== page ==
Fourth, Barnabas was stubborn. You remember from Acts 13, that Paul and Barnabas had been specially commissioned and sent on what we now call the first missionary journey? This trip was marred by the fact that John Mark, Barnabas’s cousin quit the enterprise and returned home. This stuck with Paul for quite some time. When the time came to make a second trip and check up on the churches, Barnabas wanted to take John Mark again. Paul said no. In essence, Paul thought, he quit once, he will quit again. Two old friends, still human and in the flesh, stubborn and steadfast in their own positions broke up the party and went separate ways.

Many think this a positive thing. Baptists like to joke about it as it describes the means to their church planting pattern: church splits. Others see two groups now preaching the gospel. I think it was tragic and wrong. I do think God overruled these two stubborn men and His will was worked out perfectly.  I think it was wrong for four reasons: 
  • John Mark was denied an opportunity of proving himself changed to the man he had offended. (He did prove himself to Peter and eventually to Paul) 

  • Paul robbed himself of an opportunity to forgive, and gently disciple this young man in a tremendous helper. 

  • It brought shame and disgrace (however short-lived and overruled by God for His glory) upon the unity of Christianity 

  • Barnabas sails to Cyprus and out of the New Testament. We never hear about Barnabas again.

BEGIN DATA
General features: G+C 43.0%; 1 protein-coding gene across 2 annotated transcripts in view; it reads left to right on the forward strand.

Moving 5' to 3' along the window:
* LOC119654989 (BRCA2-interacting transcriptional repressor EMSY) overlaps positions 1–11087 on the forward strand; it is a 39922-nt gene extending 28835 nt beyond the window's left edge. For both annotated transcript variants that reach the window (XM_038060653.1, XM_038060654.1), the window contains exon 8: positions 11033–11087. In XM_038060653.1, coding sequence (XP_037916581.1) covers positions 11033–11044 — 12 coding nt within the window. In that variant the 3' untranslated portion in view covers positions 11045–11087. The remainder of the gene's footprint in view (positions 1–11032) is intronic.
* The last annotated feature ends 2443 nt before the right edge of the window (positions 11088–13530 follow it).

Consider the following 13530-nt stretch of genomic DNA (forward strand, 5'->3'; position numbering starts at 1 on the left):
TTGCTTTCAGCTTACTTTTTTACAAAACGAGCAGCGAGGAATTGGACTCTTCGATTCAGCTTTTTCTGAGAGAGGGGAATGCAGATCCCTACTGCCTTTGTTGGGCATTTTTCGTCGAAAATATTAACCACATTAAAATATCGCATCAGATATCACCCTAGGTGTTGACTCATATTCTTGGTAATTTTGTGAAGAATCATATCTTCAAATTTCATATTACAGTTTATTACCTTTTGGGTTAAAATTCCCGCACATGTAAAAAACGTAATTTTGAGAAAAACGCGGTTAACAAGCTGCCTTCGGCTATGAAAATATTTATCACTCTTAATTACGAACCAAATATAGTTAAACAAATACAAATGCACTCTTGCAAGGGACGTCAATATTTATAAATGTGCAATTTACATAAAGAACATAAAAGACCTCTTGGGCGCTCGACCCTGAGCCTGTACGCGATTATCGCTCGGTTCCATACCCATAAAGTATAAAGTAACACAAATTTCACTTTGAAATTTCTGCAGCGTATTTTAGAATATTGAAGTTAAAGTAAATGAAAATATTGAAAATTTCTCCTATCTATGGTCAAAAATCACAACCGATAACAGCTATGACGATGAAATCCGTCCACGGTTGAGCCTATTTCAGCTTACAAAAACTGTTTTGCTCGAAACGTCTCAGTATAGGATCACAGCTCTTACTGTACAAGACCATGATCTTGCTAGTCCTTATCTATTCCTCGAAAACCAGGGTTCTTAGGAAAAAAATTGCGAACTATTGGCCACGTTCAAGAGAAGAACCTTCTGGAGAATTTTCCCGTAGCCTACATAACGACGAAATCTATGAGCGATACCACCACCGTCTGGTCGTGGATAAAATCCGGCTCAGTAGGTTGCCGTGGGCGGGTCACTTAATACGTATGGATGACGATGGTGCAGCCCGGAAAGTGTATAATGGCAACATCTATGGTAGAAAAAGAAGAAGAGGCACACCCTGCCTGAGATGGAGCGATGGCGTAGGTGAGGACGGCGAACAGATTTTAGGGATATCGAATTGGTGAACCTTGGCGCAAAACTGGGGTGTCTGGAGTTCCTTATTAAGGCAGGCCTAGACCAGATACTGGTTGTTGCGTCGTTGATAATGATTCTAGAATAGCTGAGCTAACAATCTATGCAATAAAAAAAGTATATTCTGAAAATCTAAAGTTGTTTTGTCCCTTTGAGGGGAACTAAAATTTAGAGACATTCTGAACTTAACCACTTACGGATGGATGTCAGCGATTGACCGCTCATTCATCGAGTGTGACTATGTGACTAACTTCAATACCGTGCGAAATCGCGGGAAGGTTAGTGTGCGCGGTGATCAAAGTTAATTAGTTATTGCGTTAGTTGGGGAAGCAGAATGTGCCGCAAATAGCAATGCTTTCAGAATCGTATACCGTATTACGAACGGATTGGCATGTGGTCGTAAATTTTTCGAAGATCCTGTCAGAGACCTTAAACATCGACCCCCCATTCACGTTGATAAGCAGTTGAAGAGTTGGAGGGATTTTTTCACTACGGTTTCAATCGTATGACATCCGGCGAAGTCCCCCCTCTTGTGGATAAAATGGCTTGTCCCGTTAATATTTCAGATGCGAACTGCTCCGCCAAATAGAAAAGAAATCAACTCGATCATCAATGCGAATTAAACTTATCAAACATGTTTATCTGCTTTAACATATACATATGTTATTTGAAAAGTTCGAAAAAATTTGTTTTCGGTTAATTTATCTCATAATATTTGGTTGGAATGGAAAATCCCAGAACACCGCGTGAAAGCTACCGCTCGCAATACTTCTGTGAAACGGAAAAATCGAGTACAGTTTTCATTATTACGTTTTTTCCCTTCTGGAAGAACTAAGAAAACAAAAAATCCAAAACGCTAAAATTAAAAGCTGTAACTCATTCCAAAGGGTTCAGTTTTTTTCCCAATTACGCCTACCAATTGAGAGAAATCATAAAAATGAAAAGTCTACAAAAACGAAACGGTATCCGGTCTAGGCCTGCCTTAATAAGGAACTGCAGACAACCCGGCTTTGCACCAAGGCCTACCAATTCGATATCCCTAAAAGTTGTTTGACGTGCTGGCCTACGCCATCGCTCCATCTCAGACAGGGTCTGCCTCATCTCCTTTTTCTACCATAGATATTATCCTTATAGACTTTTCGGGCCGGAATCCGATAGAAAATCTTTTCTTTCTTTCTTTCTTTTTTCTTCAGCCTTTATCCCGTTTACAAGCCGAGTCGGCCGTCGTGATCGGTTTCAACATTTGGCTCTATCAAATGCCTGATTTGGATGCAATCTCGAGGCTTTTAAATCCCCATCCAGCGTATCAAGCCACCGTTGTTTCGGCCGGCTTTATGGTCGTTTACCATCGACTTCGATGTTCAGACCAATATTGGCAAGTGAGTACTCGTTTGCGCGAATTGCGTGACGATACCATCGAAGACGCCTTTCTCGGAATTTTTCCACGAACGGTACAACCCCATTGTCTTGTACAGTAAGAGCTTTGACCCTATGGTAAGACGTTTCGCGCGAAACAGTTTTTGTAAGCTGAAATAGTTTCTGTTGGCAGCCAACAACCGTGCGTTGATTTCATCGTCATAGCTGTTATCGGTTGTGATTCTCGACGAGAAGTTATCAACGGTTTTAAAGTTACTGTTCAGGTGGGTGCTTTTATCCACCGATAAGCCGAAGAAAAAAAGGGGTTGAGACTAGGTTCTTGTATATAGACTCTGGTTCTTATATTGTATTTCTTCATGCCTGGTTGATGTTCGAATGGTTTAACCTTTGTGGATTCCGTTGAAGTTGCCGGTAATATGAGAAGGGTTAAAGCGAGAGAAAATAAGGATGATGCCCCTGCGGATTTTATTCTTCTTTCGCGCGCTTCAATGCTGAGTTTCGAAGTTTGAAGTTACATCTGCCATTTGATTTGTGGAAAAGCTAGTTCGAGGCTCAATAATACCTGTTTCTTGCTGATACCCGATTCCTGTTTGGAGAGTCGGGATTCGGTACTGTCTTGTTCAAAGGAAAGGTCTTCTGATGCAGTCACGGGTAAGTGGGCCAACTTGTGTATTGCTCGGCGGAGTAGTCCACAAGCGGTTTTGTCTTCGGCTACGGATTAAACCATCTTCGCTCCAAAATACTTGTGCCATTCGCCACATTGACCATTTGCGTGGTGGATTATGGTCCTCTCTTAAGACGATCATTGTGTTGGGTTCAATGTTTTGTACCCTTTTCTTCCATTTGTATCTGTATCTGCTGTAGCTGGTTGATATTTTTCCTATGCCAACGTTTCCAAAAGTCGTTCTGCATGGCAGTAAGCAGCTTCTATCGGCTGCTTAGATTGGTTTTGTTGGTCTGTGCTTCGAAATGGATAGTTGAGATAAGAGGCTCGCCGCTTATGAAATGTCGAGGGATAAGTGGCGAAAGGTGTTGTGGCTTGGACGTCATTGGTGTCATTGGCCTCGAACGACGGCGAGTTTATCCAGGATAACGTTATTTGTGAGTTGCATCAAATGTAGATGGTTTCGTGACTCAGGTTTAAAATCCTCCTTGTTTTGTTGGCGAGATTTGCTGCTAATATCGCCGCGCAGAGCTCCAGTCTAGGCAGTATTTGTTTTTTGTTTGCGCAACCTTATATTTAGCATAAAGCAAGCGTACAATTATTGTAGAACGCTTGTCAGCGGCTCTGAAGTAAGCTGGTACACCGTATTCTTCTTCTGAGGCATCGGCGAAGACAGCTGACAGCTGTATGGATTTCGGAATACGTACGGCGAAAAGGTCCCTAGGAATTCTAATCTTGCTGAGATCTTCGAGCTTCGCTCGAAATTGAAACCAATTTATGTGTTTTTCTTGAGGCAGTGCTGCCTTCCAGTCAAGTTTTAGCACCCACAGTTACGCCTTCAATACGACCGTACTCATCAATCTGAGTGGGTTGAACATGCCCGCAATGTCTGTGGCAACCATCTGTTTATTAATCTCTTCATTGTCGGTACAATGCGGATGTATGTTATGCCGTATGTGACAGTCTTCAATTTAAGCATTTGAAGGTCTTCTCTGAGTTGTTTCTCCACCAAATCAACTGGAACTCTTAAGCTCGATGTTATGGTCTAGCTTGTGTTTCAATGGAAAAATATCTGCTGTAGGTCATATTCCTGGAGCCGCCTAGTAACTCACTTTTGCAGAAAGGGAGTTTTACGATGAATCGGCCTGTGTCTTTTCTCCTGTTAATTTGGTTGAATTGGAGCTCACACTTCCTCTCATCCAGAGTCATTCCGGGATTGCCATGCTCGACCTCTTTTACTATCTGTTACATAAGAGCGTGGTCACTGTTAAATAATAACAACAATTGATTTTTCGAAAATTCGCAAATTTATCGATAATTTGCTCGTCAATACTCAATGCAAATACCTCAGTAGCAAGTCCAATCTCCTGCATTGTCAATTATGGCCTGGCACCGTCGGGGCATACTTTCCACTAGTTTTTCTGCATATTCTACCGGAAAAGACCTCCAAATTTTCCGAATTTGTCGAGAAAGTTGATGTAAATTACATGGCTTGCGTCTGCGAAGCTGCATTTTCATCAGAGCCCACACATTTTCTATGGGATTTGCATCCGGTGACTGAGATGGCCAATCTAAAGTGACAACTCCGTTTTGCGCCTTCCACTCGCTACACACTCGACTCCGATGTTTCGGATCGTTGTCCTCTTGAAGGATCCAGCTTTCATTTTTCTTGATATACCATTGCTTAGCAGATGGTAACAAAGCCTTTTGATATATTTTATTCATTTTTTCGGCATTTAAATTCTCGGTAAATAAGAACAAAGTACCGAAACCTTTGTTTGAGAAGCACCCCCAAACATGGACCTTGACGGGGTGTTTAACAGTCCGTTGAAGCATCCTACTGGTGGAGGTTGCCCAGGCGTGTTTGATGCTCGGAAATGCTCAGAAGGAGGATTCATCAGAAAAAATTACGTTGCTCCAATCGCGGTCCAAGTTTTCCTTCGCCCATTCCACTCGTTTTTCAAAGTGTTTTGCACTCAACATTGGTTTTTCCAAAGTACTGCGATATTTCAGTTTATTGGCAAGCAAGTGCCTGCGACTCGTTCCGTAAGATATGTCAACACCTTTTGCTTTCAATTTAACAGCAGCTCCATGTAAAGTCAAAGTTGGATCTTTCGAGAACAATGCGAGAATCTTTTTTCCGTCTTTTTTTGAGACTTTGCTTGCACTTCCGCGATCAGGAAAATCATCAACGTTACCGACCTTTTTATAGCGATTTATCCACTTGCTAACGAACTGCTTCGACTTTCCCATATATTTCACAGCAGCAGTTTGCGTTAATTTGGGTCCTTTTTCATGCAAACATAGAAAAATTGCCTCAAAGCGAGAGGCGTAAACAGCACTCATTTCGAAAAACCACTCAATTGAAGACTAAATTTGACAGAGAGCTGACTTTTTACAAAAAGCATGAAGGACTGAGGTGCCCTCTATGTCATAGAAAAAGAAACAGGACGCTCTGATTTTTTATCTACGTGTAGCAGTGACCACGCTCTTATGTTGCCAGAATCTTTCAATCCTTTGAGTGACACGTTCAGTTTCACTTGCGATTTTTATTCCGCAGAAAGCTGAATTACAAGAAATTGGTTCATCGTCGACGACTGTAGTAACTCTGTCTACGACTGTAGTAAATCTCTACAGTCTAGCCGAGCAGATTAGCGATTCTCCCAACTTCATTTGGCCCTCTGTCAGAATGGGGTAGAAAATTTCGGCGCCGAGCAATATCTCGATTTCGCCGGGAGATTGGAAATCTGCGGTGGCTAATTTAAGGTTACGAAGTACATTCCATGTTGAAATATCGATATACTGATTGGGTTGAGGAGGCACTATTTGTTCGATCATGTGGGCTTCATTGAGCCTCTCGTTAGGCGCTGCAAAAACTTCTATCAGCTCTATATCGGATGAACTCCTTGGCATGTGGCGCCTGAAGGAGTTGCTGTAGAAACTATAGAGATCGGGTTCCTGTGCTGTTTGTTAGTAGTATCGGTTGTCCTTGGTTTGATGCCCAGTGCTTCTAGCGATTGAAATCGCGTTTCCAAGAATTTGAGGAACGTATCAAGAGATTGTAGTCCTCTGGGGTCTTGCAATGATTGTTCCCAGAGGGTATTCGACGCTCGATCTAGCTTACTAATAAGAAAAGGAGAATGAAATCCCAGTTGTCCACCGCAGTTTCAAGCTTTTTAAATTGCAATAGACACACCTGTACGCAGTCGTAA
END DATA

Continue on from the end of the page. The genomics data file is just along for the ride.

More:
Fifth, Barnabas was weak. (Galatians 2) Now, don’t get huffy, we are all weak as long as we are in this flesh. Thank God the Holy Spirit included the strengths and weaknesses of men like Paul and Barnabas or we would think that Godly men and women were superhuman.

Paul met up with Barnabas once again in Antioch. While there Peter came down from Jerusalem to check out what was going on. At lunch one day Paul, Peter, Barnabas, and some Jews were eating with some Gentile church members when some men from the Jerusalem church showed up. Peter, forgetting the work accomplished by Christ reverted back to his Jewish teaching and jumped up and distanced himself from the Gentiles. This led to others including dear Barnabas to do the same. This would have created a division and schism in the church. Paul immediately took charge and rebuked Peter and Barnabas for such hypocritical and cowardly behavior.

Regardless of Barnabas strengths and his faults he was a tremendous man and great influence in the life of the Apostle Paul. Barnabas was a sinner saved by grace.

He was generous and he attempted to increase the happiness and comfort of all those around him. He established a friendship with a notorious persecutor of Gods’ people and wisely recognized in him the work of God. Barnabas was truly the Son of Comfort.

Acts 4:36-37; 11:39; 22:3
Philippians 3:5
Acts 9:26
Acts 9:1-2, 22:4
Acts 11:22, 26, 30; 13:4, 13, 14:12, 15; 15:31; 36-40
I Corinthians 13:6
Galatians 1:22-24
Matthew 20:27
I Timothy 5:8
II Timothy 4:11
Colossians 4:10
Galatians 2:11
I Corinthians 10:33

3 comments:

welcome to my world of poetry said...

I have heard of Barnabas but never knew what his name meant, Thanks for the information.

Have a nice day.
Yvonne,

Michael Wright said...

Informative and really the best short biography I've read on this particular man, thanks for posting it.

*The Old Geezer said...

Barnabas The Son of Comfort. What a wonderful thing to be called :-)